When I was younger, I swore that I would never grow up to be like my mother. Unlike my cousin who wanted to grow up to be like her mother -- a brilliant doctor inundated with piles of research and work -- I would often rant to my father as he drove me to math or swimming lessons:
“Daddy, I'm never going to be like Mom! I'm going to let my children be free!”
My father would always respond: “Don't worry Michelle, you're going to make your kids do even more,” to which I would retort with a pout. With her stringent rules and the structured schedule that I lived throughout my formative elementary years, I resented the push and craved the lack of pressures that my fellow classmates had.
Now that I'm in university, this is my first year being away from home on Mother's Day. This is my first year being away from my mother. Living with the bipolar weather of the east coast, I suppose my mother is living her 'Canadian Dream' vicariously through me. I have the privilege of attending one of the best liberal arts colleges in the US and my mother often calls me to tell me how happy she is for me and to remember that all I have to do is “eat, study and sleep.”
When I relate Mother's Day events to the classroom, I see a strong correlation during the elementary years that drops off a tad during the high school years and then spikes again during university. During elementary school, there wasn't a woman left uncared for by the teachers. We had art sessions specifically for every second sunday of May. From colorful macaroni tins sprayed painted in a metallic gold to praiseful collections of poetry written in sparkly gel pens, women were being thanked. I often wondered to myself how Mother's Day felt for my best friend, who had lost her mother to cancer when she was only a baby. Her artwork was bestowed upon her Aunt or her Grandmother.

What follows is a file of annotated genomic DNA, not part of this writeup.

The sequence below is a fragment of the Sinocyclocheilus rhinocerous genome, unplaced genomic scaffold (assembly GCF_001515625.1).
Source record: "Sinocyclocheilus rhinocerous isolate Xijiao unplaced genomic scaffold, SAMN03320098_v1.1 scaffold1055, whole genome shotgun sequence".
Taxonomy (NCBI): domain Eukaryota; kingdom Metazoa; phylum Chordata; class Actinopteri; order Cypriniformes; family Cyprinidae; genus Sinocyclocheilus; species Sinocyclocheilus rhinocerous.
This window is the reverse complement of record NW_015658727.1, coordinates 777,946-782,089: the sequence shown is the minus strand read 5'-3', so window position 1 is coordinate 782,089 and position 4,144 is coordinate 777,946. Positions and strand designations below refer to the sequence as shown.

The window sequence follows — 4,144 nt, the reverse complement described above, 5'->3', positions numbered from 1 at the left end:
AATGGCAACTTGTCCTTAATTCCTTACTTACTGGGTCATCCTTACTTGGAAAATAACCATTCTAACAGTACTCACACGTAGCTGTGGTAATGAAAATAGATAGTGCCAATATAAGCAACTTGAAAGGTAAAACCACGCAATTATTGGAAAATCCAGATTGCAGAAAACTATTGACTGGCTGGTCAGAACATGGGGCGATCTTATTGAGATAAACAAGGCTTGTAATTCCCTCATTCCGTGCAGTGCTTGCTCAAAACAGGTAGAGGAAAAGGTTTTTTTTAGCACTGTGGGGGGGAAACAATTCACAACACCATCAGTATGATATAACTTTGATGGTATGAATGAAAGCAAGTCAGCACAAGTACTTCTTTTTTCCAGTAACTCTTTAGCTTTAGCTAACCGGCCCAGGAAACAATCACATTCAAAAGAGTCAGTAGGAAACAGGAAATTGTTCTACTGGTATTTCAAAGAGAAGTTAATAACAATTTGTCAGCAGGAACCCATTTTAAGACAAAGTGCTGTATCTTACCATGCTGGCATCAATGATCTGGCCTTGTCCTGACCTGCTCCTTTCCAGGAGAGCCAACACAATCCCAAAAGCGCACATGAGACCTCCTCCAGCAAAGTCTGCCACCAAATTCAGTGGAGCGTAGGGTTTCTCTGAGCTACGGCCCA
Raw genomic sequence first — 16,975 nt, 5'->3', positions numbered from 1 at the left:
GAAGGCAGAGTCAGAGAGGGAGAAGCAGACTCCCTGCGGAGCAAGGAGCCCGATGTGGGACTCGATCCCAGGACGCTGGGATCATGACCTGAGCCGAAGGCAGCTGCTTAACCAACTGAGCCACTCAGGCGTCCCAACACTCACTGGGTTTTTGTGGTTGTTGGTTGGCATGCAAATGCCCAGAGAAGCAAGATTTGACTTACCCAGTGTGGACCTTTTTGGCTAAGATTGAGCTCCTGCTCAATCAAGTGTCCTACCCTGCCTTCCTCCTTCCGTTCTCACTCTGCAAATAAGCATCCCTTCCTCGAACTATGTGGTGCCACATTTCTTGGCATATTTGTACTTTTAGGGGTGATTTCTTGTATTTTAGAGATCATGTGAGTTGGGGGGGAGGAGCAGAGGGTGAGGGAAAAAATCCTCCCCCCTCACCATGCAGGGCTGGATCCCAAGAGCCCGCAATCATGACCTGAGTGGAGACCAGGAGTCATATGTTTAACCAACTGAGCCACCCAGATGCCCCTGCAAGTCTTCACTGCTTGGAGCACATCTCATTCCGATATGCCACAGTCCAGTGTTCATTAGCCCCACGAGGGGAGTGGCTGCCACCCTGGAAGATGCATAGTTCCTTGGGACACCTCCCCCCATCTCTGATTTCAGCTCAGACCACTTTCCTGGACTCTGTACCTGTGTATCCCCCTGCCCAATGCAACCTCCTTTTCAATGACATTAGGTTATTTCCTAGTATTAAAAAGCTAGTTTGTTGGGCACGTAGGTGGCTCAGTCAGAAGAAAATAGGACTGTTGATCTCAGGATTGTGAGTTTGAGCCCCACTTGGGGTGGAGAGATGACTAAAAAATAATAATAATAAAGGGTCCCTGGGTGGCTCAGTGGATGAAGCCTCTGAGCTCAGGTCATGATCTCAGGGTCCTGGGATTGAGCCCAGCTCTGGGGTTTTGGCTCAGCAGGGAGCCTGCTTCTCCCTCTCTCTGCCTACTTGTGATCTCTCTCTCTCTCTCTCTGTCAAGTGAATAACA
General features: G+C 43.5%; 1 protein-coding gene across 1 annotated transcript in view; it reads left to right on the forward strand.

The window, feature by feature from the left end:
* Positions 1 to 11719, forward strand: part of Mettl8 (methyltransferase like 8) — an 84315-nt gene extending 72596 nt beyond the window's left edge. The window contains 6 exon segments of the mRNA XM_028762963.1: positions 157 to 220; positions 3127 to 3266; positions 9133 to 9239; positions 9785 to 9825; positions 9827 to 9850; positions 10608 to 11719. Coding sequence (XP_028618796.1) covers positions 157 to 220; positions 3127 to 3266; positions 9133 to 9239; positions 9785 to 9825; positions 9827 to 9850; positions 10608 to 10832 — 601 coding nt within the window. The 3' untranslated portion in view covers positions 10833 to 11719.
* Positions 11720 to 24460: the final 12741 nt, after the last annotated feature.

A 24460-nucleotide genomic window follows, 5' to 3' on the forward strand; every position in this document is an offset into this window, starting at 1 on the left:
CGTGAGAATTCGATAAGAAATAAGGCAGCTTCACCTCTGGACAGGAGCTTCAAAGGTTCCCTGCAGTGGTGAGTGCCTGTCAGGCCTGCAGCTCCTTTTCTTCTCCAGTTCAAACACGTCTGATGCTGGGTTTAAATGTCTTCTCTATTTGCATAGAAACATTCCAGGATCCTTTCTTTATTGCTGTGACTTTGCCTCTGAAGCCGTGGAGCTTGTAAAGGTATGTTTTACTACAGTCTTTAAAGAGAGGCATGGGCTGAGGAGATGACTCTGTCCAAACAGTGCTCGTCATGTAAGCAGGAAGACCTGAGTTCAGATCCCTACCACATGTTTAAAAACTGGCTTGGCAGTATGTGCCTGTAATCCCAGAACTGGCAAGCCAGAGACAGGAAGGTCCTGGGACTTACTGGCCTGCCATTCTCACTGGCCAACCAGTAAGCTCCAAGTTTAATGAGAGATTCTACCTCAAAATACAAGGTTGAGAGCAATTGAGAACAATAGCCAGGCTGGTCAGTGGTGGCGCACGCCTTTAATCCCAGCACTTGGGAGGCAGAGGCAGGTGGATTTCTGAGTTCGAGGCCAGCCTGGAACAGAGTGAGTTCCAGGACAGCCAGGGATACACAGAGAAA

As we were initiated as young adults in high school, Mother's Day wasn't the 'it' thing anymore. Rarely did I hear discussion about what students were doing for their mothers and I no longer lay in bed jittery with anticipation to see my mother's expression when she woke up and opened my gift. Gone were the hand-made trinkets replaced by gifts bought by my new capital gain.
Gradually, after many tearful fights and strained relationships during those two years, our relationship took a turn in fortunes and my mother retreated and I blossomed. My mother became my ally. I went back to making hand-made gifts – albeit more sophisticated. It evolved from tissue paper flowers to oil-painted portraits of my mother's petunia and lavender plants in her ever-flourishing garden.
Being away from my mother has offered me time to do some reflection on her impact on my life and my impact on hers. Now that I have this spatial distance between us, I look back to see that my mother was my largest supporter throughout my life thus far. She didn't show her affection through affection, but chose to display her love for her children in a more cutting-edge fashion.
The woman was unafraid of adversity and expressing her opinion – to the point of being overly blatant at points. My mother is the canonical depiction of what I hope I can give if I ever have children, minus a few spanking episodes.
A dramatic escape from Vietnam
My mother is a stalwart soldier. She was a Russian literature and language major in Saigon, Vietnam before attempting to escape the country after the implementation of Communist rule. On her first attempt at escaping by boat, she was caught and jailed for a year under intolerable conditions.
She rarely glosses over this period of time in her life, but there were rare occasions when my parents would linger at our marble table after dinner to reminisce upon those unspoken days. Over a porcelain cup of fragrant jasmine tea imported from Vietnam, my parents would divulge into the intimate details of their escape.
My mother, a very strong-headed woman, decided to escape for a second time despite her first setback.
This time she succeeded. Twenty-three years later during a trip to Los Angeles, California, my second-cousin described how my Grandfather had frantically run to his home, breathless, yelling: “Help me! Help me bring Loan home. She is gone.”